Spring-Ford Casey Lewis controls the ball around Pottsgrove’s Germann Larmond in the first half. Photo by John Strickler/The Mercury
Spring-Ford Casey Lewis controls the ball around Pottsgrove's Germann Larmond in the first half. Photo by John Strickler/The Mercury

David Gulati stole a page — a trick moreso — from Gordie Howe Monday night.

The Spring-Ford senior's performance against Pottsgrove harkened to the Detroit Red Wings legend and his 'Gordie Howe Hat Trick', a variation on the hat trick where a player scores a goal, records an assist and gets in a fight.

With the first two categories covered, Gulati wasn't interested in being a fighter. But he certainly is a thrower.

After tying the game with a stunning one-man counterattack goal spanning three-quarters of the field in the first half, Gulati went ahead and assisted the Rams' next two goals, the first from a long throw-in to teammate Jerry Williams, the second by a lofted through ball to Nick Bombard as Spring-Ford surged past Pottsgrove, 3-1, at Coach McNelly Stadium.

Spring-Ford’s David Gulati heads the ball up field past Pottsgrove’s Travis Spotts in first half. Photo by John Strickler/The Mercury
Spring-Ford's David Gulati heads the ball up field past Pottsgrove's Travis Spotts in first half. Photo by John Strickler/The Mercury

Germann Larmond opened the game's scoring for Pottsgrove (3-1 PAC-10, 4-2 overall).

"David energizes the team,' Spring-Ford coach Doug Landis said. "He has tremendous spirit and he can energize us and get us back into a game. You saw what he did. That was our first goal. We were down by a goal and from there didn't look back.'

Soccer may be Gulati's other sport — he has committed to play baseball at Villanova — but it sure didn't look that way against the Falcons. He provided the much-needed spark for the Rams (4-0 PAC-10, 5-1 overall) to continue their unbeaten start to the Pioneer Athletic Conference season.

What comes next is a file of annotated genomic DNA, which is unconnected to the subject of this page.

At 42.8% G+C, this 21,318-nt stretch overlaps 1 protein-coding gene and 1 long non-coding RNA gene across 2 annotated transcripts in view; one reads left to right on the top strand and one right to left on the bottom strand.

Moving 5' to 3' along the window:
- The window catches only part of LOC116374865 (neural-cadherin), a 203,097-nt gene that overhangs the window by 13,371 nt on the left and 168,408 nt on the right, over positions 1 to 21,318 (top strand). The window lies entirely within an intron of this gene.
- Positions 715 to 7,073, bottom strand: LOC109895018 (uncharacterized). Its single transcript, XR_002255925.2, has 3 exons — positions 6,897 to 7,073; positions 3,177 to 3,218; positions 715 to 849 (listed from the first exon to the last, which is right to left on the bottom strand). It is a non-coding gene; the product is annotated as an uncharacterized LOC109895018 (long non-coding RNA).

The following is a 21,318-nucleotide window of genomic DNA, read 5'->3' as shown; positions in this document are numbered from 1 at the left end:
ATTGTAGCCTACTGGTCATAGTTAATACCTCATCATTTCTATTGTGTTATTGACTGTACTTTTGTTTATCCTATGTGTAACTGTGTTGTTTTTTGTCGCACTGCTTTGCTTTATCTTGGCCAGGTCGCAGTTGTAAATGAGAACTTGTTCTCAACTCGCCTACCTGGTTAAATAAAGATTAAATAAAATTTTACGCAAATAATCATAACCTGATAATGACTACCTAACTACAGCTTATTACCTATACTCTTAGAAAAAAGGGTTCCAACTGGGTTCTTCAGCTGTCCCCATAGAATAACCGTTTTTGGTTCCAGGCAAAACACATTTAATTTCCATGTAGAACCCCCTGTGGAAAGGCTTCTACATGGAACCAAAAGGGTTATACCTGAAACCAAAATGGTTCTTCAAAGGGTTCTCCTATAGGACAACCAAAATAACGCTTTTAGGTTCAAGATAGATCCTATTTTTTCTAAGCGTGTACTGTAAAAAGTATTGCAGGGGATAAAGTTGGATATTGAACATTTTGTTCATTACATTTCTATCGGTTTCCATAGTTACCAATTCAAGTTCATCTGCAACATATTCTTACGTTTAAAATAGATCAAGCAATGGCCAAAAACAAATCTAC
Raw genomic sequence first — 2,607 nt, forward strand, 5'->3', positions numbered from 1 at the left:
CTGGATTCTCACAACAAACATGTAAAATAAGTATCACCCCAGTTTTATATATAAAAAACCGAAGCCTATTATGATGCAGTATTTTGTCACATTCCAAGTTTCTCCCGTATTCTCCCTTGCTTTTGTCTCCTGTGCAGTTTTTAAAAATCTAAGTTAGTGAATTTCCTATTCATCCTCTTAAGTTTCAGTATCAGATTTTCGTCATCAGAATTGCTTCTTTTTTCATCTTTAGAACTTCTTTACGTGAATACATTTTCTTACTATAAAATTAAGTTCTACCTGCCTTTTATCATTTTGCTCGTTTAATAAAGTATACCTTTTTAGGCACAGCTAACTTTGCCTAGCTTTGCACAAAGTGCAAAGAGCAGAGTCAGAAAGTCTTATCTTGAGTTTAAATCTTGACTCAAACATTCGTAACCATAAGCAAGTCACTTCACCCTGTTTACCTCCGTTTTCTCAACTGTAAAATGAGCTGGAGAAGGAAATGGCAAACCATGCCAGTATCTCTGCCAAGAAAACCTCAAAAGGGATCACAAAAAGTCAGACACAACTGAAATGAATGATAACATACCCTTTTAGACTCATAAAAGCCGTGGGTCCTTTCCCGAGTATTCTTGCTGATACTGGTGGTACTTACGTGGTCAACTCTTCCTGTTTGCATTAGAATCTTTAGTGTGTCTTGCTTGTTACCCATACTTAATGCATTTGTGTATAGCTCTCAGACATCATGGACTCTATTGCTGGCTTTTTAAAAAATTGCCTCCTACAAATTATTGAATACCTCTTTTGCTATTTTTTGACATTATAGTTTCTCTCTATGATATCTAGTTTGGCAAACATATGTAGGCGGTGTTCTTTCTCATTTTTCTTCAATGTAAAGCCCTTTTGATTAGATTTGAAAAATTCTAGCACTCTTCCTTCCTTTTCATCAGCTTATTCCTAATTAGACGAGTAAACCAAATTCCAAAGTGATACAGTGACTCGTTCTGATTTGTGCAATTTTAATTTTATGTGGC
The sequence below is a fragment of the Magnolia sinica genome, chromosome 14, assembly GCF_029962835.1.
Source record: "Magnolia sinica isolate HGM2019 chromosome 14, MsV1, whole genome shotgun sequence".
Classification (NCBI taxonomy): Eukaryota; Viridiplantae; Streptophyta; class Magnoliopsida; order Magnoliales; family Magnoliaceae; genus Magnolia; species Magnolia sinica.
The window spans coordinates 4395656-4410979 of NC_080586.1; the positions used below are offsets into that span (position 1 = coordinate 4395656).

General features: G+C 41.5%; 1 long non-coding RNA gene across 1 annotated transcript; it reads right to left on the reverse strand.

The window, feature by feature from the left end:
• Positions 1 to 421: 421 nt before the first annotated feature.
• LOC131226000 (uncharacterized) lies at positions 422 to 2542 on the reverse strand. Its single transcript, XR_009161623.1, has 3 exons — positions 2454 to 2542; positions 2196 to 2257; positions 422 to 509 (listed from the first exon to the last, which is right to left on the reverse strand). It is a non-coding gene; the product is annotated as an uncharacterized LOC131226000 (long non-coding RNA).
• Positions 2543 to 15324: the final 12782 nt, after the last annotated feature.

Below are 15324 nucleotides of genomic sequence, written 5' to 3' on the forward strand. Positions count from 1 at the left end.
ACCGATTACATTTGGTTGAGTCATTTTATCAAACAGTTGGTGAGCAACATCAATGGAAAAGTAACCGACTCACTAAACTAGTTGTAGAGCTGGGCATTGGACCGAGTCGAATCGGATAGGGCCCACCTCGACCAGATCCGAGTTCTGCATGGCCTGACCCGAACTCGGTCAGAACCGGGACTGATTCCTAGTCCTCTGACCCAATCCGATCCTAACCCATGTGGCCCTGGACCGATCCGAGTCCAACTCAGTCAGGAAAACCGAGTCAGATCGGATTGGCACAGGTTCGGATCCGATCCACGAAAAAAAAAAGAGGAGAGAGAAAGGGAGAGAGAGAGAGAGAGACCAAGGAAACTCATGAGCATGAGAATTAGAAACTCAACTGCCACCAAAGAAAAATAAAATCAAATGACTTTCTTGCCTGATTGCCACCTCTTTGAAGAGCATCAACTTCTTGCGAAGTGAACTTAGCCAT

After being clobbered 3-0 by Coatesville in their opener, Spring-Ford hasn't lost since.


"Right now we're looking at it as one game at a time,' Landis said. "I think we got ahead of ourselves and the start of the season and took a bad loss. We looked at ourselves as a team and stepped back and decided to take it a game at a time and focus on the team. Our focus is to play better every single game and they have and we're still winning.'

That winning trend appeared to be in doubt if the first 15 minutes was the sample size.

The Falcons came out on fire, coming unbelievably close to taking a lead on Rammy Abbas' header from a corner kick that was headed off the goal line by Spring-Ford defender Luke Emerson or on a couple of chances by forward Ethan Abdalla. Minutes later, on another corner kick, Pottsgrove was rewarded. Travers Mutton's corner wasn't cleared to safety and fell to Larmond, who crushed a left-footed shot through a crowd to give the Falcons a 1-0 lead in the 7th minute.

The Rams barely knew what hit them.

"That first 20-25 minutes we were on our heels,' Landis said. "(Pottsgrove coach) Jay (Witkowski) did a fantastic job. They were fast, moving the ball, and we weren't prepared for it.'